Celebrating the continuity of policy
A retired senior navy officer related a curious story. The stringent editorial policy of this blog required some fact-checking before it could be published. And luckily for you, it checked out. So here’s the (published version) of the story of a humble civil servant who sought a promotion.
In the early 1960s the Madras government set up a pay committee to review the pay structure and the service conditions of its officers and staff. One day a ‘top secret’ double-sealed cover landed on the desk of the chairman. It was from ‘CCA, office of the chief secretary, Fort St George, Madras’. He opened the cover to find a very humble and polite representation for upgrading the post of CCA to that of office superintendent in the chief secretary’s office because of the petitioner’s unblemished service record of 20 years. But there was still no clue as to what CCA stood for.
The chairman sent for the petitioner and asked him what these three letters meant and what exactly did he do in the chief secretary’s office. With gravity and dignity behoving a member of the chief secretary’s staff, the latter stated that in view of the 30-year embargo regarding disclosure of secret matters, he could only speak after 1975. The chairman said that in that case he should withdraw his representation and place it before the next pay committee after 1975. Appreciating that he was caught in a trap of his own making, he clarified that CCA stood for Churchill’s cigar assistant and thereby the secret unfolded…
Winston Churchill as Britain’s and the Empire’s prime minister during the second world war period, had two small weaknesses – one for French liquor and the other for Havana cheroot. In the early 1940s Hitler’s Wolf packs wrought havoc on the trade routes across the Atlantic. Not more than 20 to 30 per cent of ships in a convoy could reach England from the American east coast. There were critical shortages of everything in England including Churchill’s favourite Havana hand-rolled cigars. Housekeeping officers of 10, Downing Street were concerned about the depleting stock of Havana. One of them whispered to his counterpart in the India Office about securing a possible alternative supply of Trichy cigars from Madras.
Ciphers were exchanged between London and New Delhi and between New Delhi and Fort St George in Madras. Ultimately, the governor of Madras agreed to take personal responsibility for the project. He selected two reputed and loyal cigar manufacturers of Trichinapoly (now Tiruchirapalli). They were sworn to utmost secrecy to produce the best quality Trichy cigars for a ‘burra’ sahib in England. To handle the affair, the governor required an intelligent English-speaking person as an assistant. He needed to have knowledge about cigar-making and their quality; in fact, he had to be a cigar taster. The normal process of post creation would not suffice. Nothing could be disclosed about the project. Hence by exercising his special powers under the Defence of India Rules, the governor created a post of an assistant, naming it CCA. It was located in the chief secretary’s secret cell. No one but the governor, the chief secretary and the incumbent knew the real meaning of CCA, and an aura of mystique came to surround the post. Many thought it stood for chief confidential assistant who dealt with ultra-secret matters.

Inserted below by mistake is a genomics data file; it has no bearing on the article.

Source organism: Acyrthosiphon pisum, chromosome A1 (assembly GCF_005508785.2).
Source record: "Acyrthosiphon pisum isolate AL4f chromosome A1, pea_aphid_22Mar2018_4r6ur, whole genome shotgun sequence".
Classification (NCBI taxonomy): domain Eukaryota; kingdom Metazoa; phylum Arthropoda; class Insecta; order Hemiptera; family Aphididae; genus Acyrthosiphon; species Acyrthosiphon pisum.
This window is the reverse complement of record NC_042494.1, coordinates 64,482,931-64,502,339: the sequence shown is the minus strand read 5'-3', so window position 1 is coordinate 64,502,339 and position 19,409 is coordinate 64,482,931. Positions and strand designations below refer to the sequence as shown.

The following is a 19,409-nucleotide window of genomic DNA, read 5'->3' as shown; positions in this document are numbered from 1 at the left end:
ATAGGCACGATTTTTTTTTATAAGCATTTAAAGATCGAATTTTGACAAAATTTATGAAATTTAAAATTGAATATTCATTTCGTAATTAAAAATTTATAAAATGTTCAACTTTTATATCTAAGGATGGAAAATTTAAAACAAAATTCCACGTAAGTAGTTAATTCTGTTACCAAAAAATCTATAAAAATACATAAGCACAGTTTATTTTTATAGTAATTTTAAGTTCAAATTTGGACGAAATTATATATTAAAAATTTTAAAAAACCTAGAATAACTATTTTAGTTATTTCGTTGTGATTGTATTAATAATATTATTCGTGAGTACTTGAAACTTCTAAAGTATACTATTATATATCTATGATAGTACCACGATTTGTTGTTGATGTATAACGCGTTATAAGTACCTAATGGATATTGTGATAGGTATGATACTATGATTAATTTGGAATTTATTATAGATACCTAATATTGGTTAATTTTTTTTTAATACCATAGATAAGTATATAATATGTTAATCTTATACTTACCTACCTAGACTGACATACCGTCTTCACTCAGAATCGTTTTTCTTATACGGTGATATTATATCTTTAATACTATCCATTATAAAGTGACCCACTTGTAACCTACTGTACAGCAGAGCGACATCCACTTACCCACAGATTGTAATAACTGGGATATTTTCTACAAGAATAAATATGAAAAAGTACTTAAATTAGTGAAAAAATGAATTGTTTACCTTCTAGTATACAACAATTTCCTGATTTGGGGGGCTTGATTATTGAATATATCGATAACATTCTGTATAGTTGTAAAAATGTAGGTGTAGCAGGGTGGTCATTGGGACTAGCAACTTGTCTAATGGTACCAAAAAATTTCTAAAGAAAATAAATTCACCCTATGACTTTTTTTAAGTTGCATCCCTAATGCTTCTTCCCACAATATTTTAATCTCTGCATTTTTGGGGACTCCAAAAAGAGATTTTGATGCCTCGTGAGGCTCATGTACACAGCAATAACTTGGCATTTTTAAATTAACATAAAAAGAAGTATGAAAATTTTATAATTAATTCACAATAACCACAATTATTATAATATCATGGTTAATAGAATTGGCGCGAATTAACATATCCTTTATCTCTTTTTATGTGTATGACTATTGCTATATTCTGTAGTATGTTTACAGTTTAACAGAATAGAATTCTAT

The flow of Trichy cigars from Fort St George to Whitehall began under the cover of secrecy and continued throughout the war. It was said that Churchill soon developed a taste for the mildly aromatic Trichy cigar in preference to the heavy pungent smell of the Havana cigar. Thus Churchill’s temper was maintained on a fine balance. In 1945 Churchill lost the election and became leader of opposition.
The same housekeeping officer brought to the notice of the new prime minister, Clement Attlee, the issue of ‘top secret’ supply of Trichy cigars to the former PM. Clement Attlee suggested that the supply should continue to the leader of opposition who was also the shadow prime minister and added that the number might be slightly increased so that His Majesty’s ‘real’ prime minister might occasionally enjoy a couple of puffs. The war ended. India became independent. Supply of Trichy cigars to Whitehall stopped and everybody forgot about the CCA of Fort St George. [D Bandhyopadhyay/EPW]